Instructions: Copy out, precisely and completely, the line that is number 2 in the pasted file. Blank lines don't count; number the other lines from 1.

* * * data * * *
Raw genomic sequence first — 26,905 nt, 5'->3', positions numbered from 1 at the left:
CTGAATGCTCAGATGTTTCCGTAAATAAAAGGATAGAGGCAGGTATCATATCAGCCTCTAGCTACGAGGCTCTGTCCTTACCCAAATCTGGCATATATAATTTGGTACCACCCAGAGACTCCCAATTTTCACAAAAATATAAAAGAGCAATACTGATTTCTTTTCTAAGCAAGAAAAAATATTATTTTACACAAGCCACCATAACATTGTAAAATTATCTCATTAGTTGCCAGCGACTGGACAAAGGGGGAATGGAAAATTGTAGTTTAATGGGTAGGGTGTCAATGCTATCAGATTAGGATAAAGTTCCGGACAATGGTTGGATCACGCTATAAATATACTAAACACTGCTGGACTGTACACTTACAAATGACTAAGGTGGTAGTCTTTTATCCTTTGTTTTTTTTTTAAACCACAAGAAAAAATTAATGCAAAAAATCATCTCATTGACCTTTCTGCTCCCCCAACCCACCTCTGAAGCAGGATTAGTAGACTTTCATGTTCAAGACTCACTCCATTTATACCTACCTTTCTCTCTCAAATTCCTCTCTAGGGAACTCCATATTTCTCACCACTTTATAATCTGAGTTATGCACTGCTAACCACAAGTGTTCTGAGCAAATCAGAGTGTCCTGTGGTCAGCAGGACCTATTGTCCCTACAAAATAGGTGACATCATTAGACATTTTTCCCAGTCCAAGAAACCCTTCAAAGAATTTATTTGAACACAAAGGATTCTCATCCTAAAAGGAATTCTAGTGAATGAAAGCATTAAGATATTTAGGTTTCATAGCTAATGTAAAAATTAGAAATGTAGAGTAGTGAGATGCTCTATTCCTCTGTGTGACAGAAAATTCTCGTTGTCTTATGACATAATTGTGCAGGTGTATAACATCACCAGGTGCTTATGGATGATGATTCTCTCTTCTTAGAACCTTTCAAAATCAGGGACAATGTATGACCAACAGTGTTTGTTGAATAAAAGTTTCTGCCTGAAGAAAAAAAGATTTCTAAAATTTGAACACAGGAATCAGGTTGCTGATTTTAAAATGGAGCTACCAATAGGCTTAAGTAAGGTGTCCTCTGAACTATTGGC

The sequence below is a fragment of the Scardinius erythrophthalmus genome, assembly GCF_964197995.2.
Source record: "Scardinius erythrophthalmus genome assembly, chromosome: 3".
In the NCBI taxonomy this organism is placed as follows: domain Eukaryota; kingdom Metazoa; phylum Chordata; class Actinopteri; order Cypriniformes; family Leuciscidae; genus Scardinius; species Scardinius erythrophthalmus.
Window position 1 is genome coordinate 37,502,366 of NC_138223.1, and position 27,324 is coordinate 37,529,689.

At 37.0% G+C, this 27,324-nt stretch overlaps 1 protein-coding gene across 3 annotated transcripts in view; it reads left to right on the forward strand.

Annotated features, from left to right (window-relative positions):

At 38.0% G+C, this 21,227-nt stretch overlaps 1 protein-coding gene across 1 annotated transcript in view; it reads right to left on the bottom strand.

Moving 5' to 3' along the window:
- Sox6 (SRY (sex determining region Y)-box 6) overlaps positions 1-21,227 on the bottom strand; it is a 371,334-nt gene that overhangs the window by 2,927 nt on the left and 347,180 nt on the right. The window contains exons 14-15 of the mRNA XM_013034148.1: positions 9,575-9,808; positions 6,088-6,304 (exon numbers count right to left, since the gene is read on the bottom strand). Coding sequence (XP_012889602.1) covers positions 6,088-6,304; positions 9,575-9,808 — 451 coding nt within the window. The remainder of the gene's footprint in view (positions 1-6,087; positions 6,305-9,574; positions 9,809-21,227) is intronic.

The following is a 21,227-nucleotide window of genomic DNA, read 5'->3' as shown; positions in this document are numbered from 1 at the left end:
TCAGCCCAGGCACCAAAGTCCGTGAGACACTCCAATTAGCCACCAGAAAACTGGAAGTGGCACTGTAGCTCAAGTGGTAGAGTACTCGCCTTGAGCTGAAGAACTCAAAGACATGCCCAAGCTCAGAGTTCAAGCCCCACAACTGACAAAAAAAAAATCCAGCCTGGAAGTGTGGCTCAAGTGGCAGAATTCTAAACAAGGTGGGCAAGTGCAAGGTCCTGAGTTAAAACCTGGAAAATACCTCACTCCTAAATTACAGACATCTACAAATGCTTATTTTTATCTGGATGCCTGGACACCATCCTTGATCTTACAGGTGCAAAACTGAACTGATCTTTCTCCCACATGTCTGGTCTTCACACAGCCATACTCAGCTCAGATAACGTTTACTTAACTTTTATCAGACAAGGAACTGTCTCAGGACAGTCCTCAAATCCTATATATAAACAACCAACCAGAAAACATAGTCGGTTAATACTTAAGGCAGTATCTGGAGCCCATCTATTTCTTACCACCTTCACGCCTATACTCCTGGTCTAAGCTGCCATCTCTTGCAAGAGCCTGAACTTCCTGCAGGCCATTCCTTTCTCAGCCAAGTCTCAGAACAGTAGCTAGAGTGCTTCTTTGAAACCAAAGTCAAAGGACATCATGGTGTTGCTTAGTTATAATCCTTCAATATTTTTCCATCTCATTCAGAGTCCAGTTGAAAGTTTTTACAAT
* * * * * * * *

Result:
CTGAATGCTCAGATGTTTCCGTAAATAAAAGGATAGAGGCAGGTATCATATCAGCCTCTAGCTACGAGGCTCTGTCCTTACCCAAATCTGGCATATATAATTTGGTACCACCCAGAGACTCCCAATTTTCACAAAAATATAAAAGAGCAATACTGATTTCTTTTCTAAGCAAGAAAAAATATTATTTTACACAAGCCACCATAACATTGTAAAATTATCTCATTAGTTGCCAGCGACTGGACAAAGGGGGAATGGAAAATTGTAGTTTAATGGGTAGGGTGTCAATGCTATCAGATTAGGATAAAGTTCCGGACAATGGTTGGATCACGCTATAAATATACTAAACACTGCTGGACTGTACACTTACAAATGACTAAGGTGGTAGTCTTTTATCCTTTGTTTTTTTTTTAAACCACAAGAAAAAATTAATGCAAAAAATCATCTCATTGACCTTTCTGCTCCCCCAACCCACCTCTGAAGCAGGATTAGTAGACTTTCATGTTCAAGACTCACTCCATTTATACCTACCTTTCTCTCTCAAATTCCTCTCTAGGGAACTCCATATTTCTCACCACTTTATAATCTGAGTTATGCACTGCTAACCACAAGTGTTCTGAGCAAATCAGAGTGTCCTGTGGTCAGCAGGACCTATTGTCCCTACAAAATAGGTGACATCATTAGACATTTTTCCCAGTCCAAGAAACCCTTCAAAGAATTTATTTGAACACAAAGGATTCTCATCCTAAAAGGAATTCTAGTGAATGAAAGCATTAAGATATTTAGGTTTCATAGCTAATGTAAAAATTAGAAATGTAGAGTAGTGAGATGCTCTATTCCTCTGTGTGACAGAAAATTCTCGTTGTCTTATGACATAATTGTGCAGGTGTATAACATCACCAGGTGCTTATGGATGATGATTCTCTCTTCTTAGAACCTTTCAAAATCAGGGACAATGTATGACCAACAGTGTTTGTTGAATAAAAGTTTCTGCCTGAAGAAAAAAAGATTTCTAAAATTTGAACACAGGAATCAGGTTGCTGATTTTAAAATGGAGCTACCAATAGGCTTAAGTAAGGTGTCCTCTGAACTATTGGC